Overcoming Schizophrenia: Amber Pillars

Amber Pillars had a wonderful childhood, filled with friends and family. As a child, she never imagined that she would develop schizophrenia.

In May of 2004, following her college graduation, Amber relocated to a new city, began a new job in Christian ministry, and moved into her first apartment. Things seemed perfect. But Amber began a steady decline. At first, she showed symptoms of depression. It would quickly spin out of control, and into psychosis.

Amber remembers Thursday, December 9, 2004 as the day when she barricaded herself in a closet, convinced that her coworker was breaking into her apartment. She called her mother from inside the closet. When Amber’s mother arrived, she drove Amber to their hometown doctor, where she was diagnosed with depression. Her mother questioned the diagnosis.

Eight days later, Amber’s symptoms had worsened. She was admitted into the psychiatric unit of a hospital. At the hospital, for the first time, she began to hear harsh and verbally abusive voices in her mind.

A few days before Christmas, she left the hospital against medical advice. Over the holidays, Amber believed she did not need the antipsychotic medication, and she refused to take it. Her symptoms grew worse.

On January 12, 2005, Amber was readmitted into inpatient care. At the hospital, she refused oral medicine and was given injections. The doctors experimented with several medicines over several weeks, but none of them kept her hallucinations and delusions away.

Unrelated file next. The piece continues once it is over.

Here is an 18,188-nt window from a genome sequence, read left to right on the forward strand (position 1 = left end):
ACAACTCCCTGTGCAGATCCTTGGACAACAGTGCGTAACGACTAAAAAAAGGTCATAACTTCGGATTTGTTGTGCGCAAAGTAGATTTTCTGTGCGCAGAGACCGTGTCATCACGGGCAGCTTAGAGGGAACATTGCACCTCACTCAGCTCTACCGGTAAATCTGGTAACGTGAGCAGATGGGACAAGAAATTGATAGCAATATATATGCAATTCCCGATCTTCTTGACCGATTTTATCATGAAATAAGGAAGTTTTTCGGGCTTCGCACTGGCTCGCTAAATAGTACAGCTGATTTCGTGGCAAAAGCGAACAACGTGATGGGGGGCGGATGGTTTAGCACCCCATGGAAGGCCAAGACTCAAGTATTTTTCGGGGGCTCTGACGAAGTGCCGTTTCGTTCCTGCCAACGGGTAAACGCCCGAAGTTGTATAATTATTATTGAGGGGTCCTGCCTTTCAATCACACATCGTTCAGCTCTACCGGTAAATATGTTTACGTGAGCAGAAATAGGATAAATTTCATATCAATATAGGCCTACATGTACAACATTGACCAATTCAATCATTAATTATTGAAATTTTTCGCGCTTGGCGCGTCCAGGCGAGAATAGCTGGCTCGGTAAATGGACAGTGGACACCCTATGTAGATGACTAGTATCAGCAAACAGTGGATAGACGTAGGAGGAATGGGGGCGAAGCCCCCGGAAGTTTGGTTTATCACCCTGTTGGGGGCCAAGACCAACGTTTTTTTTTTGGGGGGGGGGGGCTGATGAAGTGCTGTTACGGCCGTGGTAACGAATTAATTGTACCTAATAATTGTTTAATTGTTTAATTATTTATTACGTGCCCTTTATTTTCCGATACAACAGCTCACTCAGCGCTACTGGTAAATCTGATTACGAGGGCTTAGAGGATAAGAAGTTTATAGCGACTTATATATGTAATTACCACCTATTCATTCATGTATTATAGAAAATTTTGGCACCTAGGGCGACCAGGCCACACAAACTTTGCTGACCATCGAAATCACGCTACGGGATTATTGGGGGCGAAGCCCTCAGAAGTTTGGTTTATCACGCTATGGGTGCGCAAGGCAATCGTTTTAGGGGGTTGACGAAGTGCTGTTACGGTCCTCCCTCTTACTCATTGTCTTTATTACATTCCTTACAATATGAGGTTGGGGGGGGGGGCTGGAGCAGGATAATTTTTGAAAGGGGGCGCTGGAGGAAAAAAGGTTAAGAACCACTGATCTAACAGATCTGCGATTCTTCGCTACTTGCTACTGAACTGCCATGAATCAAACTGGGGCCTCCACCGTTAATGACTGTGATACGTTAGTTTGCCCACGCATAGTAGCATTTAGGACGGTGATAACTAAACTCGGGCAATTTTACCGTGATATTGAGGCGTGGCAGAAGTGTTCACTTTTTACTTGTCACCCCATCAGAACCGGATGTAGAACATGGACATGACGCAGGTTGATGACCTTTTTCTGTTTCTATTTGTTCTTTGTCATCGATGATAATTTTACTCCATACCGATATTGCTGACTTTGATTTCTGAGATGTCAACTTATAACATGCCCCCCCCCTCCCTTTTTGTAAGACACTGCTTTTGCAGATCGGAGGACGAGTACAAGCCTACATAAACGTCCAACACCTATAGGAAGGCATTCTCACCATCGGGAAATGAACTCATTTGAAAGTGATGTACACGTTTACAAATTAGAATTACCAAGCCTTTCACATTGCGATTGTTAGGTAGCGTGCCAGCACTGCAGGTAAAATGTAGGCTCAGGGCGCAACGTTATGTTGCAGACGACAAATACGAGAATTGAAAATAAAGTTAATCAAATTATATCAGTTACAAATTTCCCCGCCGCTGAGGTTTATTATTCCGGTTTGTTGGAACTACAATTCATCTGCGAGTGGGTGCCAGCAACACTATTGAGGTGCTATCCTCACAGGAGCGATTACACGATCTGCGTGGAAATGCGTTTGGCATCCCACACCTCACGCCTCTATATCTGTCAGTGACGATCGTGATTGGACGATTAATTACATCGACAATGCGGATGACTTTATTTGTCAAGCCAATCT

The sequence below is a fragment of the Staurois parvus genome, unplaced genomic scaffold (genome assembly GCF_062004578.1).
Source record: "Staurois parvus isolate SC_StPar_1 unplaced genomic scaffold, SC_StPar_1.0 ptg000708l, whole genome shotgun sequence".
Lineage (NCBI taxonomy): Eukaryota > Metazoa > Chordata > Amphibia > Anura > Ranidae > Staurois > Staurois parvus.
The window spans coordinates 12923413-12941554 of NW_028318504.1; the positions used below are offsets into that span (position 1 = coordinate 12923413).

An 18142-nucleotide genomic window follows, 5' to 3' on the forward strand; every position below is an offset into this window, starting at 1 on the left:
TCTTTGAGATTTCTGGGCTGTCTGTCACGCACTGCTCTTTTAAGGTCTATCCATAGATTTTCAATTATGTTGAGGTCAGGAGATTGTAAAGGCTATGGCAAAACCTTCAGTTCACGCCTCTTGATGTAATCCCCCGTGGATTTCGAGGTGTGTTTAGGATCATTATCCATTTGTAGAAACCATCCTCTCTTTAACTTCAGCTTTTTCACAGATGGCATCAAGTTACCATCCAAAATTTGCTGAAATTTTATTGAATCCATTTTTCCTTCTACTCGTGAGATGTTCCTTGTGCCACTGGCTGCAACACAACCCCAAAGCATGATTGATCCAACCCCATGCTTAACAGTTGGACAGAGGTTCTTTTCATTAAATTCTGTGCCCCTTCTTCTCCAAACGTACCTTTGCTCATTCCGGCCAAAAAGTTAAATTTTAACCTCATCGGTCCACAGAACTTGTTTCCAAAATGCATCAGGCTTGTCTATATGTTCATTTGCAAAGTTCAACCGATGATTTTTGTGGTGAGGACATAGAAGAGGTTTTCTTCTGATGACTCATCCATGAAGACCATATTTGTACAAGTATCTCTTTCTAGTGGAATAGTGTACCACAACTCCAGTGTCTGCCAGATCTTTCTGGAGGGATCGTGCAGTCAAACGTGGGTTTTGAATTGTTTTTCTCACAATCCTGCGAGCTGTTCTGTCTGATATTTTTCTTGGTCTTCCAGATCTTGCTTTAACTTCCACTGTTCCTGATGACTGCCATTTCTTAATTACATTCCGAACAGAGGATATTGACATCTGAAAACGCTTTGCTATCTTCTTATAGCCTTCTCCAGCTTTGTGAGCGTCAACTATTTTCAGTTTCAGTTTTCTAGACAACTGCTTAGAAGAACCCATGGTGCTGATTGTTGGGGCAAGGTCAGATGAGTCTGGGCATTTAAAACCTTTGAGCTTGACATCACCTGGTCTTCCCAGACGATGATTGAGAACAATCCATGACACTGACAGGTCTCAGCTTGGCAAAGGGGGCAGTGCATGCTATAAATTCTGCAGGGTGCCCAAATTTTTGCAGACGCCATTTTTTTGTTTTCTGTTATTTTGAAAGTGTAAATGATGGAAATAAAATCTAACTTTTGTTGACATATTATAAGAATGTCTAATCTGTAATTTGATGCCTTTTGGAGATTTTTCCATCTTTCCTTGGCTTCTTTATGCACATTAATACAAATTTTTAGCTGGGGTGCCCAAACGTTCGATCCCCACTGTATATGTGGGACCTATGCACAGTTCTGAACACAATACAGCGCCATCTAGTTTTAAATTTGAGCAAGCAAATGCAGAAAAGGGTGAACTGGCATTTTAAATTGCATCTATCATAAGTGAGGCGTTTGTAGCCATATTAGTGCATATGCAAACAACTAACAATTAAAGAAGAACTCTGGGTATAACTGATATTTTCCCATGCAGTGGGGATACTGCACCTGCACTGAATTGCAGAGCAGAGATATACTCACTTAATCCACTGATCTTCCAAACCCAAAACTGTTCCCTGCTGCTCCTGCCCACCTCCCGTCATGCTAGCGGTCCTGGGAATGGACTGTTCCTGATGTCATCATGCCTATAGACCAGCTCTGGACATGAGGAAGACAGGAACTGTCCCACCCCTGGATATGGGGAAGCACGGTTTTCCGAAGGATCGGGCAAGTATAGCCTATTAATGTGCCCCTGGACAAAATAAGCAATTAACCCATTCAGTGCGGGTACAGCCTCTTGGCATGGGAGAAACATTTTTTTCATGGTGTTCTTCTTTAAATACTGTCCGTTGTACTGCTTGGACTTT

Soon after, Amber was transferred to a larger research hospital where her family hoped she would get better care. In the hospital, she suffered from severe side effects of partially effective medications. Her situation quickly felt hopeless.

Amber also remembers the day when she was well enough to transfer to outpatient care, February 12, 2005. She had finally found a medication regimen that worked for her, with minimal side effects. As Amber continued taking medicine, going to see a psychiatrist, working with a counselor, and accepting her diagnosis, her outgoing personality started to emerge again. She relied on supportive friends from church and a loving and accepting family as she fought her symptoms, and finally won.

Fall of 2007 was a time of recovery and reflection for Amber. Her church encouraged her to make a video spotlighting her journey. In the summer of 2008, Amber chose to participate in both long-term and a short-term research studies. Through both the video and the research studies, she sought to help others, and to give back.

Amber landed a part time job and moved out of her parents’ house into another apartment in fall of 2008. Today, in 2018, Amber works full-time, assisting special need students one on one. She lives in her own condo, enjoys meeting new friends, and plays volleyball.

Amber’s experiences teach her that people who truly care about her will not define her by the mental illness. When Amber looks back over the last fourteen years, she is amazed about how much she has overcome. Today, she doesn’t just survive, she thrives.

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